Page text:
PS – If you’re reading this, and you know who you are, just wait, wait until next year…
Posted by Danny Tanner on July 10, 2013
I’ve done a lot of things on the beach.
When the kids were younger, we’d spend hours and hours digging. It didn’t matter what I was digging for, as long as I had a shovel in my hands, the girls were happy.
I remember making holes so big the entire family could sit in them – mom, dad, and all three kids. We had sand-made chairs, couches and occasionally a table. My kids would request bureaus and refrigerators. “How about a Duncan Fife couch dad, like the one Great Grandma has?” To them, there was nothing I couldn’t construct out of wet, salty sand.
“Dad, make the hole deeper!”
“Dad, the moat for the castle is too small.”
I felt like I was on a chain gang. At the end of the day I’d take three Alleve and hit the sack by 8 pm.
This year was different. The kids are older, spending more time on their own. What they want to do now is sit in a chair and Instagram their friends all day. My, how times have changed. You know, I actually sort of miss the hard labor.
This year on the beach, I didn’t dig. No, instead, Michelle spent one afternoon teaching me her ballet moves. Naturally, DJ had her iPhone on the beach so was able to capture the moment for posterity’s sake.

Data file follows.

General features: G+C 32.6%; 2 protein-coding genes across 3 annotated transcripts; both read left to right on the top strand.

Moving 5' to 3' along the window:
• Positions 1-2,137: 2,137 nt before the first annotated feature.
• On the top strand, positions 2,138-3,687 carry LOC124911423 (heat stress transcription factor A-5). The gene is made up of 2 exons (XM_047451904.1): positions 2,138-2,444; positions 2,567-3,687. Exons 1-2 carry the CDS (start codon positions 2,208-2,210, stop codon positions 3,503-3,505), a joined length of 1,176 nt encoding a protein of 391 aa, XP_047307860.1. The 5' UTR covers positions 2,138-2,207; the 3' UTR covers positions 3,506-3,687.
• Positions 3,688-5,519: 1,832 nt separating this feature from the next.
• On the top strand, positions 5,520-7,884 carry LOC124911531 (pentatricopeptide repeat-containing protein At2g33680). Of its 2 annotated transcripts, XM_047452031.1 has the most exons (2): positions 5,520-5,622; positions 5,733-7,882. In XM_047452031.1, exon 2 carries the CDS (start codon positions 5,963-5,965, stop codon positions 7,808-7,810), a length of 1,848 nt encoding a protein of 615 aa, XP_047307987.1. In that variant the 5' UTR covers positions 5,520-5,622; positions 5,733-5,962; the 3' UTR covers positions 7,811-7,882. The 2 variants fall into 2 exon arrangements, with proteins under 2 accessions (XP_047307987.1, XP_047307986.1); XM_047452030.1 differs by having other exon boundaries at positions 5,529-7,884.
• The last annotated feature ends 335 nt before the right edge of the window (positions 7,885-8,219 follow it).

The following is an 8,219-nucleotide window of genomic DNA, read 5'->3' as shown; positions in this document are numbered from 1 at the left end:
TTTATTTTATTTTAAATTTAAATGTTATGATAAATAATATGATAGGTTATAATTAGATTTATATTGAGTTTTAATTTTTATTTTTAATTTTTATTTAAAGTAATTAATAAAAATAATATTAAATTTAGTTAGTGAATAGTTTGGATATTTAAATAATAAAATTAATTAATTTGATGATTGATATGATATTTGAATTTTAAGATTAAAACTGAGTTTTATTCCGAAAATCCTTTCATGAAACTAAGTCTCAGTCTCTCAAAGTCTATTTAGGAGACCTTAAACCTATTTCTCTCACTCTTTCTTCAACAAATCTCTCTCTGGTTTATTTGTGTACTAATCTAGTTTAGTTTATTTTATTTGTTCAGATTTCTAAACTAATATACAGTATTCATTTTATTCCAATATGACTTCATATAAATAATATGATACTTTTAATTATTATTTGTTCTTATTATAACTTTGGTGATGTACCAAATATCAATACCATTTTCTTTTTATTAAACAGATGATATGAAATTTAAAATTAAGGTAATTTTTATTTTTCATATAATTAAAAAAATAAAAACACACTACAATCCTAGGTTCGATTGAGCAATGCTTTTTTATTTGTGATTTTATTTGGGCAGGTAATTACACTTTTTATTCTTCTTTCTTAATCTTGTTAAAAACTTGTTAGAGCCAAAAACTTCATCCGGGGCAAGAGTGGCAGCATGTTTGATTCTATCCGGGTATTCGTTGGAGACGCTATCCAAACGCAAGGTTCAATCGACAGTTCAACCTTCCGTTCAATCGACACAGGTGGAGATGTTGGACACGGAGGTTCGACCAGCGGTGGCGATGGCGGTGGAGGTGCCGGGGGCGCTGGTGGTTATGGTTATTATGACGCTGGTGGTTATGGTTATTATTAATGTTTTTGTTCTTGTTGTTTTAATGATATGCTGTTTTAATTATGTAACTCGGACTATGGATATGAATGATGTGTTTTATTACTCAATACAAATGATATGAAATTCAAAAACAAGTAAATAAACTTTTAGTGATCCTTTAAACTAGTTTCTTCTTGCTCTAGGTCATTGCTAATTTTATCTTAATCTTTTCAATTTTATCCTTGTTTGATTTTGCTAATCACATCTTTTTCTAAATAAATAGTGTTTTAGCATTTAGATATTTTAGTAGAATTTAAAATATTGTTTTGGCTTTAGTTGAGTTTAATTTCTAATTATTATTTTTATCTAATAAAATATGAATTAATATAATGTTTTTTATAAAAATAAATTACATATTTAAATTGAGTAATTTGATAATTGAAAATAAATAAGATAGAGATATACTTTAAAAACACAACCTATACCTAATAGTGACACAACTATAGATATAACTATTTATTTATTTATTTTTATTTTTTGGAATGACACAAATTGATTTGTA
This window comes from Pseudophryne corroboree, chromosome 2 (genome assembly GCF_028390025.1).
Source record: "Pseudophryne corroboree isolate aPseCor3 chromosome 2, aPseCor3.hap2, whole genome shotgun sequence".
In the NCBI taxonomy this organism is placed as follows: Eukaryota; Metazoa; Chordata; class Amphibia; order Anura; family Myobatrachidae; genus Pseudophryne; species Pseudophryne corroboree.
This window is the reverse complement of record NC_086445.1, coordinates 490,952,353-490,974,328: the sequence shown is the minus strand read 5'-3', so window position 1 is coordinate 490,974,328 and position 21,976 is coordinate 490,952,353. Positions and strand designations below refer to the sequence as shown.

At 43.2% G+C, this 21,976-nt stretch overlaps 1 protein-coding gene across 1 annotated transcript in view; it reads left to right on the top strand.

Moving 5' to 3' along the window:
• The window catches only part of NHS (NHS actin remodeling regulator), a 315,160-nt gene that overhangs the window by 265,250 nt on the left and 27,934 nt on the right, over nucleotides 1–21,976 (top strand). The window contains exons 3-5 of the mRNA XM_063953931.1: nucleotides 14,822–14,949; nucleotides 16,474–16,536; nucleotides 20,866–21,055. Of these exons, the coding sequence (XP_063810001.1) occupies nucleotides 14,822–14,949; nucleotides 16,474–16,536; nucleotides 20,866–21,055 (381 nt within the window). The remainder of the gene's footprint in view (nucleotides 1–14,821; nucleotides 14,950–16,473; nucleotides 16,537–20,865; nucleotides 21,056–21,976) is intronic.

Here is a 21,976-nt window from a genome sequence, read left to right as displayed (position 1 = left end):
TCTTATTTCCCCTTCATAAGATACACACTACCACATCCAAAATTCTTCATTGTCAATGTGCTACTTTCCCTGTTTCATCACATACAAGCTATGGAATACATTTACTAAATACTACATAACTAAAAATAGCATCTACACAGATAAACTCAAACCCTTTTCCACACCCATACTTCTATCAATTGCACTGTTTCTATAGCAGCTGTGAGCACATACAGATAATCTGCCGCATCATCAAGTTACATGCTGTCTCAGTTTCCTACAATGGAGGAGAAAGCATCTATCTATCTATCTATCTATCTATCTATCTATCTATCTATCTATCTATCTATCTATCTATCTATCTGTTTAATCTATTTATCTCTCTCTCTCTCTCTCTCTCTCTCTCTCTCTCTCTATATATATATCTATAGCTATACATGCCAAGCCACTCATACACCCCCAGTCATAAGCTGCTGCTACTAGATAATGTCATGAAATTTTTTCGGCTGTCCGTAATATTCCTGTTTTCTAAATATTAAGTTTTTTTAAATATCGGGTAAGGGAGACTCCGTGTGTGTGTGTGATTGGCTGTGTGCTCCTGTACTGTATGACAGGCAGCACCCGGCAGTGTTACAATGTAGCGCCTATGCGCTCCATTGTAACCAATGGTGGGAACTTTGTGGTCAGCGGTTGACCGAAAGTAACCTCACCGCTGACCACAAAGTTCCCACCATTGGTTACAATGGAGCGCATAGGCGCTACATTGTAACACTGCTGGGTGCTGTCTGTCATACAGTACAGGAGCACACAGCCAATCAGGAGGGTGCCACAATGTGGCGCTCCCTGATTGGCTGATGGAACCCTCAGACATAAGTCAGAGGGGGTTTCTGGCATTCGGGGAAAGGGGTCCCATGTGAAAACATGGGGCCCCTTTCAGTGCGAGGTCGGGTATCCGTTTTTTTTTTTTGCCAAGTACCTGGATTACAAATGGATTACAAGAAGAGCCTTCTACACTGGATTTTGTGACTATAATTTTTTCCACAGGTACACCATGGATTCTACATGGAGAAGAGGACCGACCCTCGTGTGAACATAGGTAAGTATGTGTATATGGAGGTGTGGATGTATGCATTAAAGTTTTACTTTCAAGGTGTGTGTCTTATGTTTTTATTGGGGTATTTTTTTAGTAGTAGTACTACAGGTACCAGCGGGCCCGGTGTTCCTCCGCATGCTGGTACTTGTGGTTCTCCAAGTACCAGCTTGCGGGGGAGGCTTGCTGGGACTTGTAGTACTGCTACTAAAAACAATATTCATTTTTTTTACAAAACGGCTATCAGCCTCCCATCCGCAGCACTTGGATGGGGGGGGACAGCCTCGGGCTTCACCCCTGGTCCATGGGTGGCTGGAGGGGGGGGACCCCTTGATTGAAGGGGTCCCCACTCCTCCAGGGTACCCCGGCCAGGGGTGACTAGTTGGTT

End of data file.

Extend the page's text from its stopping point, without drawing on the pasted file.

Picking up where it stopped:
As long as they keep asking, I’m pretty much up for anything!
Posted by Danny Tanner on July 3, 2013
Posted by Danny
Why is it that the fourth of July turns seemingly normal men into temporary pyromaniacs? I bet that’s how those fires started when Yellowstone burned down years ago. Had my brother been in Wyoming at the time I would have guessed it was him.
It actually started with my brother-in-law Matt during our first beach vacation the last week of June. He showed up for the weekend giddy with his Costco purchase. I knew they sold toilet paper by the crate, but dynamite? Apparently for $30 you can walk out with enough explosives to burn down four sand dunes and two three story beach houses. You can always get a great deal there.
On our last night, after dinner, he grabbed a bag from the carport and announced he had a treat for all. The kids gathered around as he unpacked his treasure. On the side I saw the letters T N T. I felt like Wile E. Coyote. Had the Road Runner come to blow me up?
Have you ever tried to light a match on the beach? All the men in the family were expected to gather around the explosives to block the wind while Inferno Boy struck the match. If per chance the fuse did ignite, we were instructed to run like hell.
After several attempts and extreme disappointment from Matt, we moved the package of pyrotechnics to our pier which was wedged between sand dunes. This time it lit. I took cover on the beach with the children, poised to jump in the Atlantic if necessary.
The sparklers began, flames popping out left and right. The wind carrying the balls of fire blocks away.
I’m sure the neighbors were appreciative of the free entertainment – well, those whose porches weren’t on fire.
The next week, at the beach with my side of the family, my brother made the Zambelli’s look like luminary lighters. His fireworks display put Matt to shame. Chad’s rocketed 50 feet in the air and exploded like the ones you see on the National Mall in DC, although only one at a time.